For the algorithm to keep track of where it is in the graph, and which vertex to visit next, BFS needs to color the vertices (see the section on Property Maps for more details about attaching properties to graphs). The place to put the color can either be inside the graph, or it can be passed into the algorithm as an argument.

Depth-First Search

A depth first search (DFS) visits all the vertices in a graph. When choosing which edge to explore next, this algorithm always chooses to go ``deeper'' into the graph. That is, it will pick the next adjacent unvisited vertex until reaching a vertex that has no unvisited adjacent vertices. The algorithm will then backtrack to the previous vertex and continue along any as-yet unexplored edges from that vertex. After DFS has visited all the reachable vertices from a particular source vertex, it chooses one of the remaining undiscovered vertices and continues the search. This process creates a set of depth-first trees which together form the depth-first forest. A depth-first search categorizes the edges in the graph into three categories: tree-edges, back-edges, and forward or cross-edges (it does not specify which). There are typically many valid depth-first forests for a given graph, and therefore many different (and equally valid) ways to categorize the edges.

One interesting property of depth-first search is that the discover and finish times for each vertex form a parenthesis structure. If we use an open-parenthesis when a vertex is discovered, and a close-parenthesis when a vertex is finished, then the result is a properly nested set of parenthesis. Figure 7 shows DFS applied to an undirected graph, with the edges labeled in the order they were explored. Below we list the vertices of the graph ordered by discover and finish time, as well as show the parenthesis structure. DFS is used as the kernel for several other graph algorithms, including topological sort and two of the connected component algorithms. It can also be used to detect cycles (see the Cylic Dependencies section of the File Dependency Example).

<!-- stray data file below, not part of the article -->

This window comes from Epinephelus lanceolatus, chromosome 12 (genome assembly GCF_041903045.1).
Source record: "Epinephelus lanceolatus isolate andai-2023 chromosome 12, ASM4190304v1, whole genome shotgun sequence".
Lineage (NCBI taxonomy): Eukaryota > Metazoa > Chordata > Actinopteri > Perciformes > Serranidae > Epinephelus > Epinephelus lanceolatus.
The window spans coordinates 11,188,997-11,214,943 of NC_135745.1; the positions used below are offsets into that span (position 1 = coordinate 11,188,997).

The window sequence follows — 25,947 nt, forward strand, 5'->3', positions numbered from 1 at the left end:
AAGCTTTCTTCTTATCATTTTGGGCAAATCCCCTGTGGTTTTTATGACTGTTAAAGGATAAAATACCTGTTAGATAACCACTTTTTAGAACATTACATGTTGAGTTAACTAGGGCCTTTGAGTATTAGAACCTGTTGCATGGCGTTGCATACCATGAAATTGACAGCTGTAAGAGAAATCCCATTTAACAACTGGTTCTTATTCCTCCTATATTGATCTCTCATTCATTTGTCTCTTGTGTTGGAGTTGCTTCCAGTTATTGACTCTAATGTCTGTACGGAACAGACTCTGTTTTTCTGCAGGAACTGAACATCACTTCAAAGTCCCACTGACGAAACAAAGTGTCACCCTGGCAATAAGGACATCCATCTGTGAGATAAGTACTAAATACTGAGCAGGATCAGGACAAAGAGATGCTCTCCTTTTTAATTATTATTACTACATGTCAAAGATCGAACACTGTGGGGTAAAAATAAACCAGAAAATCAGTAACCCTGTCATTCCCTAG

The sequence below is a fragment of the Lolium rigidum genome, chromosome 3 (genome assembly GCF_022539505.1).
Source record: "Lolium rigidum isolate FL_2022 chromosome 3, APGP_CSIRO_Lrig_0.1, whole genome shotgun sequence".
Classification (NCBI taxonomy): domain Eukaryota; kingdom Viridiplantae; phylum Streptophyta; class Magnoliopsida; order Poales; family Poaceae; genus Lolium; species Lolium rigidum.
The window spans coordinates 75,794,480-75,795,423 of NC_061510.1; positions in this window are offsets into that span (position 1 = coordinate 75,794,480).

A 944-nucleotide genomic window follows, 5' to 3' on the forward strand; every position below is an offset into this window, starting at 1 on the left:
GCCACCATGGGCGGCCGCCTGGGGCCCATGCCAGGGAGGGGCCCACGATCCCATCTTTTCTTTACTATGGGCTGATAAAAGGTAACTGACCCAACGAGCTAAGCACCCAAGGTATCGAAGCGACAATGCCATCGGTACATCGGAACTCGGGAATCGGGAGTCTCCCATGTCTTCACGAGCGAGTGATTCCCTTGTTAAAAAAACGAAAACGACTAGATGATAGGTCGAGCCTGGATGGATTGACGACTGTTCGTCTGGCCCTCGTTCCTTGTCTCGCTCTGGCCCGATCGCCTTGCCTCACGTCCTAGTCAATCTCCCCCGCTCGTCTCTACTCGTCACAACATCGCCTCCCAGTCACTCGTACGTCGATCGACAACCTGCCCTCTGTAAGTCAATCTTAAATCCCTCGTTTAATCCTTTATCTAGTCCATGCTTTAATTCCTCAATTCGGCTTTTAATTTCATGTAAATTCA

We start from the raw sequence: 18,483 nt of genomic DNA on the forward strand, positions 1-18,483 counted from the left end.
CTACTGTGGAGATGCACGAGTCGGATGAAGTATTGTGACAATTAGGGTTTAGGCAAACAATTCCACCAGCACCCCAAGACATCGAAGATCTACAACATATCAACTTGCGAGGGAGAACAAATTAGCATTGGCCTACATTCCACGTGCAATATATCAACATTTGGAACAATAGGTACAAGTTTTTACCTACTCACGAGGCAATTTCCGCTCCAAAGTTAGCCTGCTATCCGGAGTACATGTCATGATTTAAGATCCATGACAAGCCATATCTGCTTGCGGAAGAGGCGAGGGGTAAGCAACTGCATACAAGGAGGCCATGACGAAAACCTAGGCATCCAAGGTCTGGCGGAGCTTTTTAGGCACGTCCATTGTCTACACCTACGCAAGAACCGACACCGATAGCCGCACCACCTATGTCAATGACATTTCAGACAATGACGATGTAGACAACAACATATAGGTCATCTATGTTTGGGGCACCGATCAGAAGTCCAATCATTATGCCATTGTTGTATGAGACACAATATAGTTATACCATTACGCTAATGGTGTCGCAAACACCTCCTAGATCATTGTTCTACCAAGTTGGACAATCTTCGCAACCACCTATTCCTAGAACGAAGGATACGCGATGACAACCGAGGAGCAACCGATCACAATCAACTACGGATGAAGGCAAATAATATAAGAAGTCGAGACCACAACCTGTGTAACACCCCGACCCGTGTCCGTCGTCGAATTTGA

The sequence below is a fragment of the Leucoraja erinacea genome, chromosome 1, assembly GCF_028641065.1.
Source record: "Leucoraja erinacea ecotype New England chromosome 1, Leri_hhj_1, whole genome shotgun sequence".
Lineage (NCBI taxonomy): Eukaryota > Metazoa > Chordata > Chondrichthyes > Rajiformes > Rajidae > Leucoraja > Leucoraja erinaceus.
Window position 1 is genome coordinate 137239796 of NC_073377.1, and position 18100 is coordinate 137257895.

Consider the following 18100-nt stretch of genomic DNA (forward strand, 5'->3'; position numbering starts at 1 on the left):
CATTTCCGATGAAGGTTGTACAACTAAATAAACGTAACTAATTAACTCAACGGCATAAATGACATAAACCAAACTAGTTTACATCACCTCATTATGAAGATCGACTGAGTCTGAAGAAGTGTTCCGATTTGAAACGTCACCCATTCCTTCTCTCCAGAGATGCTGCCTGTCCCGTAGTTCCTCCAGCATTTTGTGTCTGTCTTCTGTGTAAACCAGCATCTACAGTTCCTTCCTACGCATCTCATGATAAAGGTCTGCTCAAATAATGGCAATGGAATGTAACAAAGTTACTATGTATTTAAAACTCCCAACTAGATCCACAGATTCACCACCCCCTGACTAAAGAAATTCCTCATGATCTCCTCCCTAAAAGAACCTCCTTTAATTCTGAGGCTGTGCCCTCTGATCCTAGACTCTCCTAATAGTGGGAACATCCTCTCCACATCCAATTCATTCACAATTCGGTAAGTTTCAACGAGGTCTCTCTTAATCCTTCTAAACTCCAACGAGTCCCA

Figure 7: Depth-first search on an undirected graph.

  order of discovery: a b e d c f g h i
  order of finish: d f c e b a
  parenthesis: (a (b (e (d d) (c (f f) c) e) b) a) (g (h (i i) h) g)

Minimum Spanning Tree Problem

The minimum-spanning-tree problem is defined as follows: find an acyclic subset T of E that connects all of the vertices in the graph and whose total weight is minimized, where the total weight is given by

w(T) = sum of w(u,v) over all (u,v) in T, where w(u,v) is the weight on the edge (u,v)

T is called the spanning tree.

Shortest-Paths Algorithms

One of the classic problems in graph theory is to find the shortest path between two vertices in a graph. Formally, a path is a sequence of vertices <v0,v1,...,vk> in a graph G = (V, E) such that each vertex is connected to the next vertex in the sequence (the edges (vi,vi+1) for i=0,1,...,k-1 are in the edge set E). In the shortest-path problem, each edge is given a real-valued weight. We can therefore talk about the weight of a path